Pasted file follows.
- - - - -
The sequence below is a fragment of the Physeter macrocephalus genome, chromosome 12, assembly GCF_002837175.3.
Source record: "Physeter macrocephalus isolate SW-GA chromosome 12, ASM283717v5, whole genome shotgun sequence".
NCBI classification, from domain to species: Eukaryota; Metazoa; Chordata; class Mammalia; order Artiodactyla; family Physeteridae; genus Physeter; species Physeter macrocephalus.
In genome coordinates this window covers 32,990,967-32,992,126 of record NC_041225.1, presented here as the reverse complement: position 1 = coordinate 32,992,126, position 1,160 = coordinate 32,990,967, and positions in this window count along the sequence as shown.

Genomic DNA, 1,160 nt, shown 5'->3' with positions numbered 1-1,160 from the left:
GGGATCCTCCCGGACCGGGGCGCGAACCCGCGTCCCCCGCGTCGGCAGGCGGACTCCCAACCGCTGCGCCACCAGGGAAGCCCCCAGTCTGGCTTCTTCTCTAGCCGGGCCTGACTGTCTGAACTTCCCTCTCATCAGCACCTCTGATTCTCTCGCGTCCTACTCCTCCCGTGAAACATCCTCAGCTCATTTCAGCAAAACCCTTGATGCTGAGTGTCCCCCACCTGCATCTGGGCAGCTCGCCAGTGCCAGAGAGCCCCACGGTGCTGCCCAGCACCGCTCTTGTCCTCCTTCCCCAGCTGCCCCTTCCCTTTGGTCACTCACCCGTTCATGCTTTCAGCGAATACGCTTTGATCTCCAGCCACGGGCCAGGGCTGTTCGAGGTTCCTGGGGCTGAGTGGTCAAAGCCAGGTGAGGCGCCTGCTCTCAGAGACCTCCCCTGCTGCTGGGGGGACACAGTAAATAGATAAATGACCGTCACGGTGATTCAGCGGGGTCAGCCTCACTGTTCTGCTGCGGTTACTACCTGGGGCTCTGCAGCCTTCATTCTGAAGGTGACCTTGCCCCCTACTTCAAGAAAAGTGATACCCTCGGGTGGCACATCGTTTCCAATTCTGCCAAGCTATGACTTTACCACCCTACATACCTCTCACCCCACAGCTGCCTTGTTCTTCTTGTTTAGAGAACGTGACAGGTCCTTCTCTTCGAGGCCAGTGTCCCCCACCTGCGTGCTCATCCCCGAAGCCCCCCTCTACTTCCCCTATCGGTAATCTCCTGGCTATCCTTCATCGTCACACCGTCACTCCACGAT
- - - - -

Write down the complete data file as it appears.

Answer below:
The sequence below is a fragment of the Physeter macrocephalus genome, chromosome 12, assembly GCF_002837175.3.
Source record: "Physeter macrocephalus isolate SW-GA chromosome 12, ASM283717v5, whole genome shotgun sequence".
NCBI classification, from domain to species: Eukaryota; Metazoa; Chordata; class Mammalia; order Artiodactyla; family Physeteridae; genus Physeter; species Physeter macrocephalus.
In genome coordinates this window covers 32,990,967-32,992,126 of record NC_041225.1, presented here as the reverse complement: position 1 = coordinate 32,992,126, position 1,160 = coordinate 32,990,967, and positions in this window count along the sequence as shown.

Genomic DNA, 1,160 nt, shown 5'->3' with positions numbered 1-1,160 from the left:
GGGATCCTCCCGGACCGGGGCGCGAACCCGCGTCCCCCGCGTCGGCAGGCGGACTCCCAACCGCTGCGCCACCAGGGAAGCCCCCAGTCTGGCTTCTTCTCTAGCCGGGCCTGACTGTCTGAACTTCCCTCTCATCAGCACCTCTGATTCTCTCGCGTCCTACTCCTCCCGTGAAACATCCTCAGCTCATTTCAGCAAAACCCTTGATGCTGAGTGTCCCCCACCTGCATCTGGGCAGCTCGCCAGTGCCAGAGAGCCCCACGGTGCTGCCCAGCACCGCTCTTGTCCTCCTTCCCCAGCTGCCCCTTCCCTTTGGTCACTCACCCGTTCATGCTTTCAGCGAATACGCTTTGATCTCCAGCCACGGGCCAGGGCTGTTCGAGGTTCCTGGGGCTGAGTGGTCAAAGCCAGGTGAGGCGCCTGCTCTCAGAGACCTCCCCTGCTGCTGGGGGGACACAGTAAATAGATAAATGACCGTCACGGTGATTCAGCGGGGTCAGCCTCACTGTTCTGCTGCGGTTACTACCTGGGGCTCTGCAGCCTTCATTCTGAAGGTGACCTTGCCCCCTACTTCAAGAAAAGTGATACCCTCGGGTGGCACATCGTTTCCAATTCTGCCAAGCTATGACTTTACCACCCTACATACCTCTCACCCCACAGCTGCCTTGTTCTTCTTGTTTAGAGAACGTGACAGGTCCTTCTCTTCGAGGCCAGTGTCCCCCACCTGCGTGCTCATCCCCGAAGCCCCCCTCTACTTCCCCTATCGGTAATCTCCTGGCTATCCTTCATCGTCACACCGTCACTCCACGAT